Israel, Palestine, and the End of the Two-State Solution
One Friday evening last November, Mahmoud Abbas made a rare appearance on the popular Israeli TV station, Channel 2. In his boxy suit and tie, the Palestinian president looked every bit his 77 years, his olive skin tinged with gray, his voice soft and whispery. He shifted in his seat with every answer. But when the interviewer, Udi Segal, asked him about his vision for the future of his people, Abbas offered a reminder of why this man was once, and perhaps remains, the great hope of the two-state solution.
“Palestine for me is ‘67 borders with East Jerusalem as its capital,” he said. “This is now and forever.” Abbas had been born in the town of Safed, which his family fled during Israel’s War of Independence in 1948 and which is now a part of Israel. Segal asked, did he wish to visit? Abbas raised his eyebrows. “I want to see Safed,” he replied quietly. “It’s my right to see it, but not to live there.”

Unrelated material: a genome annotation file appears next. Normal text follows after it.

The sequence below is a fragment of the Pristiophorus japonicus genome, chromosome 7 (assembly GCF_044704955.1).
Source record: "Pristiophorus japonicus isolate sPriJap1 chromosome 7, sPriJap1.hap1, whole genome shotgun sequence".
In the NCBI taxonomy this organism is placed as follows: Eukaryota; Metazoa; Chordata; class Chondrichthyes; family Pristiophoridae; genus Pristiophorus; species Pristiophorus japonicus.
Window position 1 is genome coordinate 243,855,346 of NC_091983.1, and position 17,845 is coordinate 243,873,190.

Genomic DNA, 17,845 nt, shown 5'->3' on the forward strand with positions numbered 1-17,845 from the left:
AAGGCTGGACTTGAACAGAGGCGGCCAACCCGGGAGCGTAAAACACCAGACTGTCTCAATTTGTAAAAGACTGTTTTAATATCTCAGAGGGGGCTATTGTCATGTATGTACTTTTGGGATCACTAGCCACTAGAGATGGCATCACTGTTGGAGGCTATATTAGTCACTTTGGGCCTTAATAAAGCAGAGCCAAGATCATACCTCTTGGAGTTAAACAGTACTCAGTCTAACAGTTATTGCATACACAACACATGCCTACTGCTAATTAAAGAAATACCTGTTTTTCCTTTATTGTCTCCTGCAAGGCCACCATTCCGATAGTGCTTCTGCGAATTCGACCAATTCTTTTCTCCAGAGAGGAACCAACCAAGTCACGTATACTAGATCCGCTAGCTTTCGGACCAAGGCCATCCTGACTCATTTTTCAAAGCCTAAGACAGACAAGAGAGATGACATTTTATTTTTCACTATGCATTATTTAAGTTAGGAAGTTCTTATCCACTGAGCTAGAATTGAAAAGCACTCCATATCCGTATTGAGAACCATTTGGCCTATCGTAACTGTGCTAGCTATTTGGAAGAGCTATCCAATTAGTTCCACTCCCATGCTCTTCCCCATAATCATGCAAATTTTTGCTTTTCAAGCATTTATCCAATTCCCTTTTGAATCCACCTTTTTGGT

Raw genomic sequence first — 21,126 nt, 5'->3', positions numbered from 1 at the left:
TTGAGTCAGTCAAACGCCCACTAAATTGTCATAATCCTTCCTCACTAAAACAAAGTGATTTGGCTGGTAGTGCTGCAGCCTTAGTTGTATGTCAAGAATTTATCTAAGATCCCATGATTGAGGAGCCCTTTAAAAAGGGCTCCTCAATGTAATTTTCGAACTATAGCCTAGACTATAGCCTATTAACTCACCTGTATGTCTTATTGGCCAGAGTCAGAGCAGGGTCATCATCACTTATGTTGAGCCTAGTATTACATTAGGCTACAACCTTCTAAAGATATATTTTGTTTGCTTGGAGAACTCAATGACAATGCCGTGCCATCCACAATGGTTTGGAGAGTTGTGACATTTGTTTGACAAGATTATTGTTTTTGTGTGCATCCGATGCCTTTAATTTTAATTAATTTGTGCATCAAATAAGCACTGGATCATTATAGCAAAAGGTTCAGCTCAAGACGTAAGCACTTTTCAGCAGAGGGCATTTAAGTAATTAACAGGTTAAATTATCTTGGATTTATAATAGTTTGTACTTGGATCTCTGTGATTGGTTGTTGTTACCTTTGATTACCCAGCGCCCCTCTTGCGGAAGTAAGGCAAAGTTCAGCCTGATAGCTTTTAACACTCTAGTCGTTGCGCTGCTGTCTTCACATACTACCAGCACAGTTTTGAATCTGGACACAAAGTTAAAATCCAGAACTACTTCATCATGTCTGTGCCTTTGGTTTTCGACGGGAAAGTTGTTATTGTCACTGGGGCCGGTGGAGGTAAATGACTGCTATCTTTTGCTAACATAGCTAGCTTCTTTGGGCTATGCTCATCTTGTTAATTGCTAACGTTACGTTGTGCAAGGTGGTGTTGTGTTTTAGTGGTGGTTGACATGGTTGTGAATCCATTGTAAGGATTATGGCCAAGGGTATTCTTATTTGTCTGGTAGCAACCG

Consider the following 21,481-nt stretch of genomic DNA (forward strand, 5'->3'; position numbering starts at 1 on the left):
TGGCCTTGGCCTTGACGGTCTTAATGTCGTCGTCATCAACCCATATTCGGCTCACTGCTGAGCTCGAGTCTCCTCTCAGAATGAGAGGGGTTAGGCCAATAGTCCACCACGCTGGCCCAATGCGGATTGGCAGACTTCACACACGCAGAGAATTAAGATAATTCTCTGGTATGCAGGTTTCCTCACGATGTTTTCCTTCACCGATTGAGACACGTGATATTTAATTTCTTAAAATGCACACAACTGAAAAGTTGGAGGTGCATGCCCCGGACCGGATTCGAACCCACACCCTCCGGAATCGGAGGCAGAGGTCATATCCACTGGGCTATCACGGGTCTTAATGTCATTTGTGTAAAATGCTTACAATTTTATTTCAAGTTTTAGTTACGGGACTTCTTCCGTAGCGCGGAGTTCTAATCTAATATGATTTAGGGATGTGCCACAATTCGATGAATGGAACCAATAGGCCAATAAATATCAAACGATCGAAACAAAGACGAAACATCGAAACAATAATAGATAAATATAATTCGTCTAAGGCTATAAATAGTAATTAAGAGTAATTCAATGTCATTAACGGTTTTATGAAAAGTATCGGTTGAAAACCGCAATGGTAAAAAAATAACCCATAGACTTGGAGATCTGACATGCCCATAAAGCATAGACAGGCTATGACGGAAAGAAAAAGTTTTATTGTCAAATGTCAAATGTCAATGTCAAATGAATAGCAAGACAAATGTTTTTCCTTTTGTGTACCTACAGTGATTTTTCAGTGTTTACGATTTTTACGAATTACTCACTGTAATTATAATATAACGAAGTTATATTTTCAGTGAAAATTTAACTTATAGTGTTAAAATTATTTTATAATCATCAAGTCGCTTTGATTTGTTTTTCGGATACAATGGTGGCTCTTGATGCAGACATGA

Every Israeli viewer would have immediately grasped the significance of that statement. For years, one of the top obstacles to a peace deal has been the “right of return”—the Palestinian demand that some five million refugees and descendants be allowed to go back to their former homes. In Israel, whose population of eight million already includes 1.5 million Arab citizens, the phrase signals nothing less than the demographic destruction of the Jewish state. Among Palestinians, the right of return is sacrosanct. And yet, here was Abbas waving away the idea altogether. With Israeli elections only a couple of months away, it seemed that the Palestinian president had just eliminated one of the longest-standing impediments to a peace deal.